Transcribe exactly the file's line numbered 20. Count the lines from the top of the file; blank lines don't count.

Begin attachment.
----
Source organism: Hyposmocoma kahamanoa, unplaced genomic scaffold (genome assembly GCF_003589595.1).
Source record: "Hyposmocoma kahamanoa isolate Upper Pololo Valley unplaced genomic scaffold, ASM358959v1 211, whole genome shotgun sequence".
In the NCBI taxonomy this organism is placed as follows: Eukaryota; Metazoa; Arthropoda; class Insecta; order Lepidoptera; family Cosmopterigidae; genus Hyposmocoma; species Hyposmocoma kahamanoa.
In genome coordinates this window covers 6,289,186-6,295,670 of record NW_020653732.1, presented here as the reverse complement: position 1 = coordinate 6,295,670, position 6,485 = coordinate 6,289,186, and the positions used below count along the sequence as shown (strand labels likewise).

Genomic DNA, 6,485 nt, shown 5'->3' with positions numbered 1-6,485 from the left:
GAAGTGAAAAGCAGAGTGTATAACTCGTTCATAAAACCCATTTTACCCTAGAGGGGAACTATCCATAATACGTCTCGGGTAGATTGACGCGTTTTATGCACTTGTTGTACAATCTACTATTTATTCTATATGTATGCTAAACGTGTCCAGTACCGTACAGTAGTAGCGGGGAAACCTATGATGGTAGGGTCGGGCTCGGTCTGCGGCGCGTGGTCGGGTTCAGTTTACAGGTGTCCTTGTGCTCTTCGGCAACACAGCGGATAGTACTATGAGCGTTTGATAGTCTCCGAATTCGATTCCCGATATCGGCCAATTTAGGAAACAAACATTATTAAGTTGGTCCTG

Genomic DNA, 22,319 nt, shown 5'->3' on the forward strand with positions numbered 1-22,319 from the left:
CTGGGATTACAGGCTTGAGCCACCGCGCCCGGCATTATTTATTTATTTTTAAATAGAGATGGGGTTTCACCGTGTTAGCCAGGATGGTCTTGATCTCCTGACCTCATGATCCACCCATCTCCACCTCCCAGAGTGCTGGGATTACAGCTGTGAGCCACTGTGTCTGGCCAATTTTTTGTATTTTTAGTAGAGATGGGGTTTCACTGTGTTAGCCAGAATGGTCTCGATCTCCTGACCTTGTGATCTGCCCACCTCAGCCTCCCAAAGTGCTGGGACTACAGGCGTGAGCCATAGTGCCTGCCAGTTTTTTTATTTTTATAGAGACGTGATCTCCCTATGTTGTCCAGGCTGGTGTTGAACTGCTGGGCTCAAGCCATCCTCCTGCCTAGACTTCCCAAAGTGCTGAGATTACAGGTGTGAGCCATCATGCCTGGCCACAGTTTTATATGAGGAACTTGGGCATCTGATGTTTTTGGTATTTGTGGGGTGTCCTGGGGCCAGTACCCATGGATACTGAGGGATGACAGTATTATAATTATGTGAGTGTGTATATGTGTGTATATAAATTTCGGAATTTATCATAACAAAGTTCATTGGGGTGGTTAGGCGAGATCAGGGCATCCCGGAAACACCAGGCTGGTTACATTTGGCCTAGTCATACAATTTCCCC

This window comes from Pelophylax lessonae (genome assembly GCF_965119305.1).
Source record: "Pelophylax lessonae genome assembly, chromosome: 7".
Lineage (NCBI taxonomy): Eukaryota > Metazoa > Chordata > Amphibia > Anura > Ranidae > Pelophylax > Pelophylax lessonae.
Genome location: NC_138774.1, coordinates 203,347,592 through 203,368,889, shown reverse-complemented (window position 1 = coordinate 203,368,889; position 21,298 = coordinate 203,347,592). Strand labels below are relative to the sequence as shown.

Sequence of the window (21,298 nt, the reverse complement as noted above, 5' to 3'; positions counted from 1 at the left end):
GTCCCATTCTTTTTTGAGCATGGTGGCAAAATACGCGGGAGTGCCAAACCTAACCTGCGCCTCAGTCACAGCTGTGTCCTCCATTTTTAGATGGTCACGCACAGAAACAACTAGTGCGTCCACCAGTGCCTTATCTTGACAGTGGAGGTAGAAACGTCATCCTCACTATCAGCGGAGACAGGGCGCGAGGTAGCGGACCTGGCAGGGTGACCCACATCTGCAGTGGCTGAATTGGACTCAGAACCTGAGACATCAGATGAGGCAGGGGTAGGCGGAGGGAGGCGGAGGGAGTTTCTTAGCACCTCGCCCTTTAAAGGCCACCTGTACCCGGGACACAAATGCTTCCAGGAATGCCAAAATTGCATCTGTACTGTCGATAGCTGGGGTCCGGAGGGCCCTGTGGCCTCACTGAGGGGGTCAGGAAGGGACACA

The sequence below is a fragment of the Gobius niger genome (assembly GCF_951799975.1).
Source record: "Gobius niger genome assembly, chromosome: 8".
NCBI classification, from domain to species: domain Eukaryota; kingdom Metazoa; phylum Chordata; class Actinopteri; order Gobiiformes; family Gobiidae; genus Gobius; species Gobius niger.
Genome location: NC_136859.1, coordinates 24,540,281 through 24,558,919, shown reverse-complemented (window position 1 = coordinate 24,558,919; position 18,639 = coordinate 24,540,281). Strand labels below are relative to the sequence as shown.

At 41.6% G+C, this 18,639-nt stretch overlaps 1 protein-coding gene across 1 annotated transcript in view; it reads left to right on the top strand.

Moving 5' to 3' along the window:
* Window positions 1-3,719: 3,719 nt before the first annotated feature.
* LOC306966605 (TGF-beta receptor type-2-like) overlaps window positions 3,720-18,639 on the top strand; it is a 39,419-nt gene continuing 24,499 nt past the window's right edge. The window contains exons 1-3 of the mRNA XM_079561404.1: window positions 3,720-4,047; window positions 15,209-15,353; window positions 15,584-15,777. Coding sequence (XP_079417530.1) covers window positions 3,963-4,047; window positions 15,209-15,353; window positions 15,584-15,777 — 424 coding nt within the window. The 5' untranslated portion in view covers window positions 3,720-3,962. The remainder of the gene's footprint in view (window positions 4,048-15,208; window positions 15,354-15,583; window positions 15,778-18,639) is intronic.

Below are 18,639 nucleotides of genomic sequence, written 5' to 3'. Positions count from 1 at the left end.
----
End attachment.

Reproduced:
Moving 5' to 3' along the window: